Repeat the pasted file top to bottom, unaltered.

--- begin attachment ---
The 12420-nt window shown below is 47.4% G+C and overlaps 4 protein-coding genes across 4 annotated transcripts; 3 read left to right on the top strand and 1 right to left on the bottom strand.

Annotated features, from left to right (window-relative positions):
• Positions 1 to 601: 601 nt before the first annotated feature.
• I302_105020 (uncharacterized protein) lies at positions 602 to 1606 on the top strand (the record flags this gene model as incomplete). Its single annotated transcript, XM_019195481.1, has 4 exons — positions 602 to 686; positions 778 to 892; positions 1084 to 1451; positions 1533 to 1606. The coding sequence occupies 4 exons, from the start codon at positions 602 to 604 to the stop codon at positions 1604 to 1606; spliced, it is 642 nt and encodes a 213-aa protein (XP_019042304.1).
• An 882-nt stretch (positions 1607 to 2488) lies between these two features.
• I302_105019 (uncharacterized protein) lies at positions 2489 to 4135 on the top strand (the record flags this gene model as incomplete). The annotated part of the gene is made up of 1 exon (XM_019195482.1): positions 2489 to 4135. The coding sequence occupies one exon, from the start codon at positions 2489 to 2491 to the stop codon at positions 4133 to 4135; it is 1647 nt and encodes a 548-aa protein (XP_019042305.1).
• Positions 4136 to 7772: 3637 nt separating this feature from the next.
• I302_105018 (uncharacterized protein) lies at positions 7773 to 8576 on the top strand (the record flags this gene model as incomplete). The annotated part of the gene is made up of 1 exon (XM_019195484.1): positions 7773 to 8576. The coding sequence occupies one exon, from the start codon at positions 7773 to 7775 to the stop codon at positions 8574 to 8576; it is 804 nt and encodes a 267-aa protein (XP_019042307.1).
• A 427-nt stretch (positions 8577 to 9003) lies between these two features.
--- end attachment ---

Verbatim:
The 12420-nt window shown below is 47.4% G+C and overlaps 4 protein-coding genes across 4 annotated transcripts; 3 read left to right on the top strand and 1 right to left on the bottom strand.

Annotated features, from left to right (window-relative positions):
• Positions 1 to 601: 601 nt before the first annotated feature.
• I302_105020 (uncharacterized protein) lies at positions 602 to 1606 on the top strand (the record flags this gene model as incomplete). Its single annotated transcript, XM_019195481.1, has 4 exons — positions 602 to 686; positions 778 to 892; positions 1084 to 1451; positions 1533 to 1606. The coding sequence occupies 4 exons, from the start codon at positions 602 to 604 to the stop codon at positions 1604 to 1606; spliced, it is 642 nt and encodes a 213-aa protein (XP_019042304.1).
• An 882-nt stretch (positions 1607 to 2488) lies between these two features.
• I302_105019 (uncharacterized protein) lies at positions 2489 to 4135 on the top strand (the record flags this gene model as incomplete). The annotated part of the gene is made up of 1 exon (XM_019195482.1): positions 2489 to 4135. The coding sequence occupies one exon, from the start codon at positions 2489 to 2491 to the stop codon at positions 4133 to 4135; it is 1647 nt and encodes a 548-aa protein (XP_019042305.1).
• Positions 4136 to 7772: 3637 nt separating this feature from the next.
• I302_105018 (uncharacterized protein) lies at positions 7773 to 8576 on the top strand (the record flags this gene model as incomplete). The annotated part of the gene is made up of 1 exon (XM_019195484.1): positions 7773 to 8576. The coding sequence occupies one exon, from the start codon at positions 7773 to 7775 to the stop codon at positions 8574 to 8576; it is 804 nt and encodes a 267-aa protein (XP_019042307.1).
• A 427-nt stretch (positions 8577 to 9003) lies between these two features.